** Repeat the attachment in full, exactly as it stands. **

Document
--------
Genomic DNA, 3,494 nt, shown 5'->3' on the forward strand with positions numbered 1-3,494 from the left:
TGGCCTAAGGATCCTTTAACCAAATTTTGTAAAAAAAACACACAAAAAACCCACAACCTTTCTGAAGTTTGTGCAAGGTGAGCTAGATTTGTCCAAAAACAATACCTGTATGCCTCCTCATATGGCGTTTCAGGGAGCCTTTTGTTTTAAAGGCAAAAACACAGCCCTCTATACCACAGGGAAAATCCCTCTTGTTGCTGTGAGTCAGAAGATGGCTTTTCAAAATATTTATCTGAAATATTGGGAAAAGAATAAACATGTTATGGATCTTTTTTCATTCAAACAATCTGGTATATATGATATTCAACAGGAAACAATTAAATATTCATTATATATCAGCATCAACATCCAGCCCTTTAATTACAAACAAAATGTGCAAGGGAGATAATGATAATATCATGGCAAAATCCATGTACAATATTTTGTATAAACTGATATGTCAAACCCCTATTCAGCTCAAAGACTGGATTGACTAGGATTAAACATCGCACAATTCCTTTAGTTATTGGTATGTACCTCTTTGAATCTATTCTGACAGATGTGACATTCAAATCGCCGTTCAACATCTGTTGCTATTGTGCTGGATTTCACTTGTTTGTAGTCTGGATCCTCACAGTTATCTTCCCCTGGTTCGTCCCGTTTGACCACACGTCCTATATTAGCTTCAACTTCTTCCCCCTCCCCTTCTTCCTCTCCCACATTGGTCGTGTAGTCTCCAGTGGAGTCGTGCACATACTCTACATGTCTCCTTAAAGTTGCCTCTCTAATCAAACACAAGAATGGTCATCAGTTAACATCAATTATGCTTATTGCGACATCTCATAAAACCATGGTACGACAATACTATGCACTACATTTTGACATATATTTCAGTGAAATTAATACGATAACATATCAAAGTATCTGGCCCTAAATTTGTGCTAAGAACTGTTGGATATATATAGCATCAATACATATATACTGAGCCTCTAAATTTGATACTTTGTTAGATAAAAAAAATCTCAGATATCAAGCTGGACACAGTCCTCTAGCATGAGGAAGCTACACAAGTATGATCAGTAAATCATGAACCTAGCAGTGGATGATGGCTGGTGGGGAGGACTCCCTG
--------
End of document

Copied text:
Genomic DNA, 3,494 nt, shown 5'->3' on the forward strand with positions numbered 1-3,494 from the left:
TGGCCTAAGGATCCTTTAACCAAATTTTGTAAAAAAAACACACAAAAAACCCACAACCTTTCTGAAGTTTGTGCAAGGTGAGCTAGATTTGTCCAAAAACAATACCTGTATGCCTCCTCATATGGCGTTTCAGGGAGCCTTTTGTTTTAAAGGCAAAAACACAGCCCTCTATACCACAGGGAAAATCCCTCTTGTTGCTGTGAGTCAGAAGATGGCTTTTCAAAATATTTATCTGAAATATTGGGAAAAGAATAAACATGTTATGGATCTTTTTTCATTCAAACAATCTGGTATATATGATATTCAACAGGAAACAATTAAATATTCATTATATATCAGCATCAACATCCAGCCCTTTAATTACAAACAAAATGTGCAAGGGAGATAATGATAATATCATGGCAAAATCCATGTACAATATTTTGTATAAACTGATATGTCAAACCCCTATTCAGCTCAAAGACTGGATTGACTAGGATTAAACATCGCACAATTCCTTTAGTTATTGGTATGTACCTCTTTGAATCTATTCTGACAGATGTGACATTCAAATCGCCGTTCAACATCTGTTGCTATTGTGCTGGATTTCACTTGTTTGTAGTCTGGATCCTCACAGTTATCTTCCCCTGGTTCGTCCCGTTTGACCACACGTCCTATATTAGCTTCAACTTCTTCCCCCTCCCCTTCTTCCTCTCCCACATTGGTCGTGTAGTCTCCAGTGGAGTCGTGCACATACTCTACATGTCTCCTTAAAGTTGCCTCTCTAATCAAACACAAGAATGGTCATCAGTTAACATCAATTATGCTTATTGCGACATCTCATAAAACCATGGTACGACAATACTATGCACTACATTTTGACATATATTTCAGTGAAATTAATACGATAACATATCAAAGTATCTGGCCCTAAATTTGTGCTAAGAACTGTTGGATATATATAGCATCAATACATATATACTGAGCCTCTAAATTTGATACTTTGTTAGATAAAAAAAATCTCAGATATCAAGCTGGACACAGTCCTCTAGCATGAGGAAGCTACACAAGTATGATCAGTAAATCATGAACCTAGCAGTGGATGATGGCTGGTGGGGAGGACTCCCTG